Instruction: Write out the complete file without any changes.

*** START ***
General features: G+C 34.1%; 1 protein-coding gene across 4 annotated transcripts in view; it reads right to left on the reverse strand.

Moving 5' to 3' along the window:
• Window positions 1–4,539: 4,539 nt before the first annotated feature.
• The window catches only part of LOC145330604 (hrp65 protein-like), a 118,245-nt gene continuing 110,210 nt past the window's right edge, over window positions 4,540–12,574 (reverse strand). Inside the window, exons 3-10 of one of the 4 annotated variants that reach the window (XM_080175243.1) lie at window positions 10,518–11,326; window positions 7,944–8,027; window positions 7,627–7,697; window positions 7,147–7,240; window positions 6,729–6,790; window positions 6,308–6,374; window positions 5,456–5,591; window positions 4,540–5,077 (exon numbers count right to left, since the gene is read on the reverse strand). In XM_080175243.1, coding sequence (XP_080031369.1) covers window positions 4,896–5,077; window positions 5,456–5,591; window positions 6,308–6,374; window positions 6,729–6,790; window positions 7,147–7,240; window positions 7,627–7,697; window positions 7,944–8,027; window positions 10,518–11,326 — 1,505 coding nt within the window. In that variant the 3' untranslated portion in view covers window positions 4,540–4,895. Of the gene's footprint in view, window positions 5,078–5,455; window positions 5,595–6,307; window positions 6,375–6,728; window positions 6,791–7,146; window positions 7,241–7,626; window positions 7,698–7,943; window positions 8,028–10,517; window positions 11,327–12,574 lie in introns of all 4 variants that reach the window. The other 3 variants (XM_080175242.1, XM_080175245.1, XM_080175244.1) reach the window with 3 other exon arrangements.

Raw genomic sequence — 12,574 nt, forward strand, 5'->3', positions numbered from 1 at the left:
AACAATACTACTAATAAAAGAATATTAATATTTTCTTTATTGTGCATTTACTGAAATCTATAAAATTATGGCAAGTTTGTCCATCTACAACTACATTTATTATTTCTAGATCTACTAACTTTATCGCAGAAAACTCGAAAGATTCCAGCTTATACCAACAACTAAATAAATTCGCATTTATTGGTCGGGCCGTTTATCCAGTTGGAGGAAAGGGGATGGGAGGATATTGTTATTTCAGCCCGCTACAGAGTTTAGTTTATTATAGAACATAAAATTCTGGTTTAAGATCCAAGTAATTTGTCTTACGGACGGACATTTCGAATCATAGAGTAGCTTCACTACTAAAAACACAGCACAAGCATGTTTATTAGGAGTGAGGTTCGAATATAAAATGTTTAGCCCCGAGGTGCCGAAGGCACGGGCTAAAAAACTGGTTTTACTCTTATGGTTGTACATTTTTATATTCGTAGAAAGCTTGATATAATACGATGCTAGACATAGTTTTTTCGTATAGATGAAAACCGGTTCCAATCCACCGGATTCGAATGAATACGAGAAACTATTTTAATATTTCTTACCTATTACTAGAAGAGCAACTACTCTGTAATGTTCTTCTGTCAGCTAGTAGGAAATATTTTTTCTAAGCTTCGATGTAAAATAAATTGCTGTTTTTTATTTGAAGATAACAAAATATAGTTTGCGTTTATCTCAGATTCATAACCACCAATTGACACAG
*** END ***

General features: G+C 34.1%; 1 protein-coding gene across 4 annotated transcripts in view; it reads right to left on the reverse strand.

Moving 5' to 3' along the window:
• Window positions 1–4,539: 4,539 nt before the first annotated feature.
• The window catches only part of LOC145330604 (hrp65 protein-like), a 118,245-nt gene continuing 110,210 nt past the window's right edge, over window positions 4,540–12,574 (reverse strand). Inside the window, exons 3-10 of one of the 4 annotated variants that reach the window (XM_080175243.1) lie at window positions 10,518–11,326; window positions 7,944–8,027; window positions 7,627–7,697; window positions 7,147–7,240; window positions 6,729–6,790; window positions 6,308–6,374; window positions 5,456–5,591; window positions 4,540–5,077 (exon numbers count right to left, since the gene is read on the reverse strand). In XM_080175243.1, coding sequence (XP_080031369.1) covers window positions 4,896–5,077; window positions 5,456–5,591; window positions 6,308–6,374; window positions 6,729–6,790; window positions 7,147–7,240; window positions 7,627–7,697; window positions 7,944–8,027; window positions 10,518–11,326 — 1,505 coding nt within the window. In that variant the 3' untranslated portion in view covers window positions 4,540–4,895. Of the gene's footprint in view, window positions 5,078–5,455; window positions 5,595–6,307; window positions 6,375–6,728; window positions 6,791–7,146; window positions 7,241–7,626; window positions 7,698–7,943; window positions 8,028–10,517; window positions 11,327–12,574 lie in introns of all 4 variants that reach the window. The other 3 variants (XM_080175242.1, XM_080175245.1, XM_080175244.1) reach the window with 3 other exon arrangements.

Raw genomic sequence — 12,574 nt, forward strand, 5'->3', positions numbered from 1 at the left:
AACAATACTACTAATAAAAGAATATTAATATTTTCTTTATTGTGCATTTACTGAAATCTATAAAATTATGGCAAGTTTGTCCATCTACAACTACATTTATTATTTCTAGATCTACTAACTTTATCGCAGAAAACTCGAAAGATTCCAGCTTATACCAACAACTAAATAAATTCGCATTTATTGGTCGGGCCGTTTATCCAGTTGGAGGAAAGGGGATGGGAGGATATTGTTATTTCAGCCCGCTACAGAGTTTAGTTTATTATAGAACATAAAATTCTGGTTTAAGATCCAAGTAATTTGTCTTACGGACGGACATTTCGAATCATAGAGTAGCTTCACTACTAAAAACACAGCACAAGCATGTTTATTAGGAGTGAGGTTCGAATATAAAATGTTTAGCCCCGAGGTGCCGAAGGCACGGGCTAAAAAACTGGTTTTACTCTTATGGTTGTACATTTTTATATTCGTAGAAAGCTTGATATAATACGATGCTAGACATAGTTTTTTCGTATAGATGAAAACCGGTTCCAATCCACCGGATTCGAATGAATACGAGAAACTATTTTAATATTTCTTACCTATTACTAGAAGAGCAACTACTCTGTAATGTTCTTCTGTCAGCTAGTAGGAAATATTTTTTCTAAGCTTCGATGTAAAATAAATTGCTGTTTTTTATTTGAAGATAACAAAATATAGTTTGCGTTTATCTCAGATTCATAACCACCAATTGACACAG